Glossary of Tort Law Terms
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Security Agreement: A
contract between a lender and borrower that states that the lender can repossess
the property a person has offered as collateral if the loan is not paid as
Services of Process: The act
of notifying the other parties that an action has begun and informing them of
the steps they should take in order to respond.
Settlement Agreement: In a
civil lawsuit, the document that spells out the terms of an out-of-court
Settlement: Parties to a
lawsuit resolve their difference without having a trial. Settlements often
involve the payment of compensation by one party in satisfaction of the other
Sidebar: A conference between
the judge and lawyers held out of earshot of the jury and spectators.
Slander: Defamatory (false
and injurious) oral statements or gestures.
Sole Proprietorship: A form
of business organization in which an individual is fully and personally liable
for all the obligations (including debts) of the business, is entitled to all of
its profits and exercises complete managerial control.
Standard of Care: The degree
of care a reasonable person would take to prevent an injury to another.
Standing: The legal right to
initiate a lawsuit. To do so, a person must be sufficiently affected by the
matter at hand, and there must be a case or controversy that can be resolved by
Stare Decisis: Latin for
"to stand by that which is decided." Refers to the principle of
adhering to precedent when deciding a case.
Statement: A description that
a witness gives to the police and that the police write down.
Statute of Limitations: A law
that sets the time within which parties must take action to enforce their
Statute of Repose: A statute
of repose for products completely cuts off liability of the manufacturer or
seller of a defective product after an arbitrarily-established number of years,
such as 10 years or 15 years. Statutes of repose apply no matter how serious the
injuries, how many injuries have been caused over the years by these products or
services, or how reckless the actions of the wrongdoer were. They cover products
with expected lives much longer than typical cut-off dates in the statute of
repose, products like nuclear power plant components, medical devices such as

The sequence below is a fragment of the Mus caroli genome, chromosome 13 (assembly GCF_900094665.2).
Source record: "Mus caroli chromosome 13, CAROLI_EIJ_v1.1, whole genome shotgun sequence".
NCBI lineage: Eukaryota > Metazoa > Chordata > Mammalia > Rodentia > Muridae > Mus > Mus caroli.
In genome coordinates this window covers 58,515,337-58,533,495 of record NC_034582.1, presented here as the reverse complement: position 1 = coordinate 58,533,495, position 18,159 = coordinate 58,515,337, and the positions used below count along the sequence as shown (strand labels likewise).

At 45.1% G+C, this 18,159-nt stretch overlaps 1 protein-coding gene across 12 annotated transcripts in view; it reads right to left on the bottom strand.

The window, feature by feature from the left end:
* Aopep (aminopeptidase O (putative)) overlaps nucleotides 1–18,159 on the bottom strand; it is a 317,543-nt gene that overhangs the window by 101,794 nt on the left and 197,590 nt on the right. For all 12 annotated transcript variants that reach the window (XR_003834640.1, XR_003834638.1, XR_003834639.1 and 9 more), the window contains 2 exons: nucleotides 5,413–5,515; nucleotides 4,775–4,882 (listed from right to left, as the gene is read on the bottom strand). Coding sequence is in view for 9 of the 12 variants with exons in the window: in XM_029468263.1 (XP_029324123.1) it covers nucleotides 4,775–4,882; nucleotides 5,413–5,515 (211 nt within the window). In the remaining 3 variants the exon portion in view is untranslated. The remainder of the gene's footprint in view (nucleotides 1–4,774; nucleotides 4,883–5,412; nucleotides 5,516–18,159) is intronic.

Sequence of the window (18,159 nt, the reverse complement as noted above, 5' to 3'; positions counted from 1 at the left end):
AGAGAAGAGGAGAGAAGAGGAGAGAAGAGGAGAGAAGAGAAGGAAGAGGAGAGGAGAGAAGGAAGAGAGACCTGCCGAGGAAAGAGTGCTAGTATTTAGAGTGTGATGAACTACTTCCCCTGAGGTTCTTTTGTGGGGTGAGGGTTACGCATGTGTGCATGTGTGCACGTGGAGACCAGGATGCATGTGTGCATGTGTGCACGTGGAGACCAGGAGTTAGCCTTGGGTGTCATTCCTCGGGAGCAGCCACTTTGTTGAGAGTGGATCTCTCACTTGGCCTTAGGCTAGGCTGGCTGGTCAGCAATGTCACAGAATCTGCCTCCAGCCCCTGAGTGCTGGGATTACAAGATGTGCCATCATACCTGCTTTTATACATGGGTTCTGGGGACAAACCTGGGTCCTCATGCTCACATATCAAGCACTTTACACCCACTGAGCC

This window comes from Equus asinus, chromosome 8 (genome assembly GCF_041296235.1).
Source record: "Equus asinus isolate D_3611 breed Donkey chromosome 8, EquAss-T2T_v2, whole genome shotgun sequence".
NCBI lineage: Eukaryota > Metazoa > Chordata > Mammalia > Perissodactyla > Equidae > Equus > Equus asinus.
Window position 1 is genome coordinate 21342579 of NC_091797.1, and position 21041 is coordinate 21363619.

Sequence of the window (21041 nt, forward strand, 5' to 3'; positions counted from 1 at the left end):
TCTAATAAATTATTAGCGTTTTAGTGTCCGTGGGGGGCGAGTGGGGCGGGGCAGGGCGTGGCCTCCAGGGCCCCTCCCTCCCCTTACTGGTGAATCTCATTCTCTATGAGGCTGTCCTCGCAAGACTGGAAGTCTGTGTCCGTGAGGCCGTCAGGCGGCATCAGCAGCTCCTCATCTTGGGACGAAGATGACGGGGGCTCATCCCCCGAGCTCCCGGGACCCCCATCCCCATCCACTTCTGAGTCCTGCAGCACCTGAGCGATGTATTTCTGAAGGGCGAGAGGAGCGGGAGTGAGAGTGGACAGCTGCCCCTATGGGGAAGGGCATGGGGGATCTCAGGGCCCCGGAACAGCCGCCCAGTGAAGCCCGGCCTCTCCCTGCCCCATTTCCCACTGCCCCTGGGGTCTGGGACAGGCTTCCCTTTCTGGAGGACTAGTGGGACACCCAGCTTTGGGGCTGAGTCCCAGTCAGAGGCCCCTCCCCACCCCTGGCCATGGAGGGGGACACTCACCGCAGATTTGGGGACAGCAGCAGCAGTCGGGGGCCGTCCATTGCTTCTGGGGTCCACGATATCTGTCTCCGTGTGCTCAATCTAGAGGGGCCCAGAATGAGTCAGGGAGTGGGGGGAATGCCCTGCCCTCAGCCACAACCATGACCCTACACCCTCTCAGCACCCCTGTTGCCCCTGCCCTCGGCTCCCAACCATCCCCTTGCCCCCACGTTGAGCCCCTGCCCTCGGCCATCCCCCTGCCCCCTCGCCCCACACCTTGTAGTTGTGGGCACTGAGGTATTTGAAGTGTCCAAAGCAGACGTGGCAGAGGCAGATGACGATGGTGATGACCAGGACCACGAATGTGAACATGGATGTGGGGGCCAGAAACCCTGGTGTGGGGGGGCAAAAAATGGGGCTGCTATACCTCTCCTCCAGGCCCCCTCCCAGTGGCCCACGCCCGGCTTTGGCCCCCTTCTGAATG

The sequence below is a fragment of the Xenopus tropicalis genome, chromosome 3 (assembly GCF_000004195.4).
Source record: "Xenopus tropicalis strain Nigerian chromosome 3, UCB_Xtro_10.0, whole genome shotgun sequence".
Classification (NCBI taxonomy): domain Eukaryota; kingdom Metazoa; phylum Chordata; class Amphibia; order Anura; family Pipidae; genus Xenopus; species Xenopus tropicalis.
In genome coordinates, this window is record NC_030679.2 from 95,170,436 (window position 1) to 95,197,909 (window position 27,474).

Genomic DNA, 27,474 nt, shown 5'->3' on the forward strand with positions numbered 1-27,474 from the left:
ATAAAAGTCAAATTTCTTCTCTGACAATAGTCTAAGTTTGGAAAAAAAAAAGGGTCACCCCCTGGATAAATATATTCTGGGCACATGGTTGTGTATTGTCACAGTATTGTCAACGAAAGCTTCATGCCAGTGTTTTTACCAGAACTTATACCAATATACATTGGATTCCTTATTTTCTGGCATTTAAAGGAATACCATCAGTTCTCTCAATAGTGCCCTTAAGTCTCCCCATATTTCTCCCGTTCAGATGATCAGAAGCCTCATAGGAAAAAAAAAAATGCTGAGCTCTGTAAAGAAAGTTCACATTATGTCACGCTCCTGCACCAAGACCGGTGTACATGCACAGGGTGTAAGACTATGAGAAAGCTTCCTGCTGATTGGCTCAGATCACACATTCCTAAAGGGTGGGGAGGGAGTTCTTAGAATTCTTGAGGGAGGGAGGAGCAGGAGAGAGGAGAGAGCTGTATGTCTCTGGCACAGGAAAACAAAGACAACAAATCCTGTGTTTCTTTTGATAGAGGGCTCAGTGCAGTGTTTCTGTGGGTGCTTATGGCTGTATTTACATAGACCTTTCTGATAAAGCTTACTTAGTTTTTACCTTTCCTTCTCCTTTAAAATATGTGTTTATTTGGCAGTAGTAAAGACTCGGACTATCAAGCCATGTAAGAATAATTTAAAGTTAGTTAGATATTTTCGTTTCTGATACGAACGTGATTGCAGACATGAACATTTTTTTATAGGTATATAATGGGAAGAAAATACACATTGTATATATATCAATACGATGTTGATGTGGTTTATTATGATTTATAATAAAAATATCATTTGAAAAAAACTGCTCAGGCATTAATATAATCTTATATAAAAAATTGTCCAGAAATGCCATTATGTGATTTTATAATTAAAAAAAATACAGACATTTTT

pacemakers, elevators, airplanes, home appliances, playground equipment, farm
equipment, freight trains, trucks, and other industrial machinery.
Statute: A law passed by a
Statutes of Fraud: Laws in
most states to protect against false claims for payment from contracts that were
not agreed upon. The specific laws vary from state to state, but most require
that certain contracts be in writing.
Statutes of Limitations: Laws
setting deadlines for filing lawsuits within a certain time after events occur
that are the source of a claim.
Strict Liability: Liability
even when there is no proof of negligence. Often applicable in product liability
cases against manufacturers, who are legally responsible for injuries caused by
defects in their products, even if they were not negligent.
Structured Settlements: Also
called "periodic payments," structured settlement laws either mandate
or allow courts to require that some or all payments awarded by a judge or jury
be made to the injured consumer over a long period of time. In other words, the
injured consumer is prohibited from receiving payments in a lump sum. These
provisions increase the hardships of the most seriously injured consumers who
are hit soon after an injury with large medical costs and must make adjustments
in transportation and housing. Often, the law allows insurance companies to
pocket the money upon the plaintiff's death, instead of paying it to a dependent
spouse or child.
Subpoena Duces Tecum: A
command to a witness to produce documents.
Subpoena: An order compelling
a person to appear to testify or produce documents.
Summary Judgment: A decision
made on the basis of statements and evidence presented for the record without a
trial. It is used when there is no dispute as to the facts of the case, and one
party is entitled to judgment as a matter of law.
Summation: The closing
argument in a trial.
Summons: A legal document
that notifies a party that a lawsuit has been initiated and states when and
where the party must appear to answer the charges.